The Voice

Australia at a crossroads

Draft, last updated 30 Jan 2023

Note: I am sharing here the results of a personal attempt to understand the issues related to the proposed Indigenous Voice to Parliament. I am not representing the views of any group or organisation. The views expressed here, and any errors, are mine alone.

Most of the quotes below are from Megan Davis & George Williams, Everything you need to know about the Uluru Statement from the Heart (UNSW Press, 2021).

Towards the end of 2023 or in early 2024 Australians will vote in a referendum on whether or not to accept an amendment to the Constitution which creates a Voice to Parliament for the First Peoples of this continent.

What exactly are we voting on and how much detail do we need?

Key points:

We are voting to accept or reject a proposed amendment to the Constitution.

The proposed amendment is to add three sentences to the Constitution as follows:

  • There shall be a body, to be called the Aboriginal and Torres Strait Islander Voice.
  • The Aboriginal and Torres Strait Islander Voice may make representations to Parliament and the Executive Government on matters relating to Aboriginal and Torres Strait Islander Peoples.
  • The Parliament shall, subject to this Constitution, have power to make laws with respect to the composition, functions, powers and procedures of the Aboriginal and Torres Strait Islander Voice.

The sentences will be placed in the body of the Constitution and not in the Preamble.

The details are for future Parliaments to work out and those details will change as circumstances change.

The idea of leaving the detailed design of an institution to Parliament to work out later was used by the drafters of the Constitution when they created the High Court of Australia. They enshrined the Court in the Constitution and it was designed and passed in legislation a few years later (Davis & Williams, p.159).

Read more in this article in The Conversation.

How do we know that this is a priority for Indigenous Australians?

On 7 Dec 2015, Prime Minister Malcolm Turnbull and Leader of the Opposition Bill Shorten established a Referendum Council. The Referendum Council had 15 members: Pat Anderson AO, Mark Leibler AC, Megan Davis, Andrew Demetriou, Natasha Stott Despoja AM, Murray Gleeson AC, Tanya Hosch, Kristina Keneally, Jane McAloon, Noel Pearson, Michael Rose AM, Amanda Vanstone, Dalassa Yorkston, Galarrwuy Yunupingu AM, Denise Bowden. Full details are provided in Appendix A of the Final Report of the Referendum Council which you can download below.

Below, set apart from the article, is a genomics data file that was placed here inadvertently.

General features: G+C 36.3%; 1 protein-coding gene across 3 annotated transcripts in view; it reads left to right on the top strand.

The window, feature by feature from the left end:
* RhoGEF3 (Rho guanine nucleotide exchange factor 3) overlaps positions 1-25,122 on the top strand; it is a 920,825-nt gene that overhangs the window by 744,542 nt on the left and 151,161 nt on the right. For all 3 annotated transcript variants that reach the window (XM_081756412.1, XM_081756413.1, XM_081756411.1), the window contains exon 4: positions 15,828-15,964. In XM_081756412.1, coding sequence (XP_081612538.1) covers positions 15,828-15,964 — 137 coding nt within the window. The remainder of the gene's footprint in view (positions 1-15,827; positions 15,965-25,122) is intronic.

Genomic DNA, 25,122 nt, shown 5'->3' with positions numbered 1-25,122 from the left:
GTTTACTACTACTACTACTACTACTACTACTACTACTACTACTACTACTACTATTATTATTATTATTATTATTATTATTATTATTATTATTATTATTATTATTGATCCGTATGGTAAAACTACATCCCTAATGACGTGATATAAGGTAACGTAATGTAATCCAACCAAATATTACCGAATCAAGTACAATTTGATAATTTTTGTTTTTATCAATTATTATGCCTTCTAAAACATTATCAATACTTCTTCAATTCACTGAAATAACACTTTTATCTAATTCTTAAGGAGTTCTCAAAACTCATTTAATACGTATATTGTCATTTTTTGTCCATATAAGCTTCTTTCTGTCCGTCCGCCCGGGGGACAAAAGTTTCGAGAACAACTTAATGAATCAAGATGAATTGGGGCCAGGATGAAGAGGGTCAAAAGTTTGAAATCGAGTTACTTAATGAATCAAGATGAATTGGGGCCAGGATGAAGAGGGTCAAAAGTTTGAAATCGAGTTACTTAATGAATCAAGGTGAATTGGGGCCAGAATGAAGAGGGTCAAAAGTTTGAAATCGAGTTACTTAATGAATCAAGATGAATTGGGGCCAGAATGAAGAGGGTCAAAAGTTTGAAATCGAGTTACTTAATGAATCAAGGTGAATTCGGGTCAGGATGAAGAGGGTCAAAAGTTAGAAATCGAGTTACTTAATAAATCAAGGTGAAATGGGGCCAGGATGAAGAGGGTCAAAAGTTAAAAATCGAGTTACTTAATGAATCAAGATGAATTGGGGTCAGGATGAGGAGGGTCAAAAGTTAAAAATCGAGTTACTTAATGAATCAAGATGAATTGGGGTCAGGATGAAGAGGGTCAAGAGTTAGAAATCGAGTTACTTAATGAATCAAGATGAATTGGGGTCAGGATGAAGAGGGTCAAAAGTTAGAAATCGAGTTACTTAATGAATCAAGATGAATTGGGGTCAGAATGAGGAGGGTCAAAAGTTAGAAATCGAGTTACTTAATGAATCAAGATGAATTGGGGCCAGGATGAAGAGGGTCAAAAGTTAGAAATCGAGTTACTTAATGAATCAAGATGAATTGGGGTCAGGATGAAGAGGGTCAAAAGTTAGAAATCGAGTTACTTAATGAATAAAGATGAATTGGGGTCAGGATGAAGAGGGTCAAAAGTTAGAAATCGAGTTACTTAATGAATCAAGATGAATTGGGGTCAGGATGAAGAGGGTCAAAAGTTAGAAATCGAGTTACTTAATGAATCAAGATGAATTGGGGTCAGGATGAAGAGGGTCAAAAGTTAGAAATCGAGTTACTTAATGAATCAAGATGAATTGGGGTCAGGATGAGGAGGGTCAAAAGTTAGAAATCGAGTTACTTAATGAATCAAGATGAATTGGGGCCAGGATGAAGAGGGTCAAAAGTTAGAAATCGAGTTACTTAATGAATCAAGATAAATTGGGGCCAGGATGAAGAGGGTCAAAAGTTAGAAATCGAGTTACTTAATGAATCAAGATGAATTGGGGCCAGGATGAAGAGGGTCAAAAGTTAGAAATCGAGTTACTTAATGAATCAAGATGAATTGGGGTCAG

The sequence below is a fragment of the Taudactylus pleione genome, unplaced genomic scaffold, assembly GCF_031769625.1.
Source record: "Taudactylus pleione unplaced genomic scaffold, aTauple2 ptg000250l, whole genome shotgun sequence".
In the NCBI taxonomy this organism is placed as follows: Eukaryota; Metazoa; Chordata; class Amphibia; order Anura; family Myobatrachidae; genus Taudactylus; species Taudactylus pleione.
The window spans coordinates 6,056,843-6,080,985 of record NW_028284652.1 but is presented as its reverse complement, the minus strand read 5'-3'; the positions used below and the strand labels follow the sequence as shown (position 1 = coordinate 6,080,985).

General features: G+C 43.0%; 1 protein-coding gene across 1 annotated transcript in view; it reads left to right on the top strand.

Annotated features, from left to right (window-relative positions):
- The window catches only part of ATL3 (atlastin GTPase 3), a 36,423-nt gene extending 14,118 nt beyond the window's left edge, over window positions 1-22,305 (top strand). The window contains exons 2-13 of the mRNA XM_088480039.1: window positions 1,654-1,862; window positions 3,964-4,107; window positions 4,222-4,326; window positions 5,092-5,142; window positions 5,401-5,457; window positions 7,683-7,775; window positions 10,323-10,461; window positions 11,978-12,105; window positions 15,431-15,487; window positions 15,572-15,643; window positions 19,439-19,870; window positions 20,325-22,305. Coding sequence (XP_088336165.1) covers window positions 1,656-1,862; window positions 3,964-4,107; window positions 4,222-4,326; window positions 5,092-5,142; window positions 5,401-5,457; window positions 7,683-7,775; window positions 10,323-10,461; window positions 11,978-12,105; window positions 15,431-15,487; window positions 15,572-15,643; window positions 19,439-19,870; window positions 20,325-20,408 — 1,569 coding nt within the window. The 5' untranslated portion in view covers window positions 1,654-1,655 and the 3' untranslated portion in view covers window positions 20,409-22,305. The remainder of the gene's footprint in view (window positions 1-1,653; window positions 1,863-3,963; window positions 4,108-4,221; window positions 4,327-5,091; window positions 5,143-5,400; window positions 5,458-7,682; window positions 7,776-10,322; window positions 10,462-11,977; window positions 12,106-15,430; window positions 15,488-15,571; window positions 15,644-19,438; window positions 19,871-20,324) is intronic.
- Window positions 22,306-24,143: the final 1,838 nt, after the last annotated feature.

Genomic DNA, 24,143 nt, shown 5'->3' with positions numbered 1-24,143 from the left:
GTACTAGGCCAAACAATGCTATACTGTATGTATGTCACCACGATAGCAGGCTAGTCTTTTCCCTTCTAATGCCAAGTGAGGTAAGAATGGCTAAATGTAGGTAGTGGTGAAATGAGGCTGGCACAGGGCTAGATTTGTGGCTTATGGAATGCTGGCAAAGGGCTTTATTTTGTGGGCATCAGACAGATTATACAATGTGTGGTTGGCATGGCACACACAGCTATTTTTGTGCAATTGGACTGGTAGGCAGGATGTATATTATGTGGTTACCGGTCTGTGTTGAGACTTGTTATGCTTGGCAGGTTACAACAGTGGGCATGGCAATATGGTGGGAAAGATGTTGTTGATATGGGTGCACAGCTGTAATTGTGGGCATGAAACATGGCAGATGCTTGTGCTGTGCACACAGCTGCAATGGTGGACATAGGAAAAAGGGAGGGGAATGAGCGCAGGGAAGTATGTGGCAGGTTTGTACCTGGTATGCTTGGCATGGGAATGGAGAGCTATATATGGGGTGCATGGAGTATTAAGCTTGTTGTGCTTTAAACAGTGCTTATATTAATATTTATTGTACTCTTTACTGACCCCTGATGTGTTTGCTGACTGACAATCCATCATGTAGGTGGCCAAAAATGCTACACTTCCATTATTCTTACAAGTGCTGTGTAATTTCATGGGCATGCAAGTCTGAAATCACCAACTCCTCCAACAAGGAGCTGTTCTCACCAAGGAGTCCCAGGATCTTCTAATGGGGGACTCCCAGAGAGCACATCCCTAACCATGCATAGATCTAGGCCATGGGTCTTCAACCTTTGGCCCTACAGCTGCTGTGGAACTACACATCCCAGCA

The Council decided that it was essential to hear the views of Indigenous communities. Non-Indigenous Australians would be consulted as well but it was considered important that those ‘to be recognised’ participated equally in the process and achieved consensus on the form that recognition should take.

The consultation with Indigenous communities was managed by a sub-committee of the Referendum Council comprising Aboriginal and Torres Strait Islander members of the Referendum Council.

The sub-committee came up with some ideas on how to go about the consultations and before implementing these the Referendum Council held a series of meetings with Aboriginal groups and organisations around Australia to check that they agreed with the ideas proposed by the sub-committee. Meetings were held in Broome, Thursday Island and Melbourne. Agreement was reached.

The consultation process was Indigenous designed and Indigenous led. It involved 12 regional dialogues, held in Hobart, Broome, Dubbo, Darwin, Perth, Sydney, Melbourne, Cairns, Ross River, Adelaide, Brisbane and Thursday Island respectively and in that order. The dialogues each lasted 3 days and were ‘structured as a deliberative decision-making process that engaged participants in a discussion’ (Davis & Williams, p.137). The key question asked of participants was ‘What is meaningful recognition to you in your region?’. A consensus was sought from each dialogue. To ensure the results had cultural authority for a collective culture based upon the authority of elders, which is what Aboriginal culture is, the sub-committee made sure that for each dialogue 60 per cent of invitations to participate were sent to traditional owners and elders, 20 per cent to local Aboriginal organisations and 20 per cent to Aboriginal individuals such as Stolen Generations, youth or grandmothers (Davis & Williams, p.133).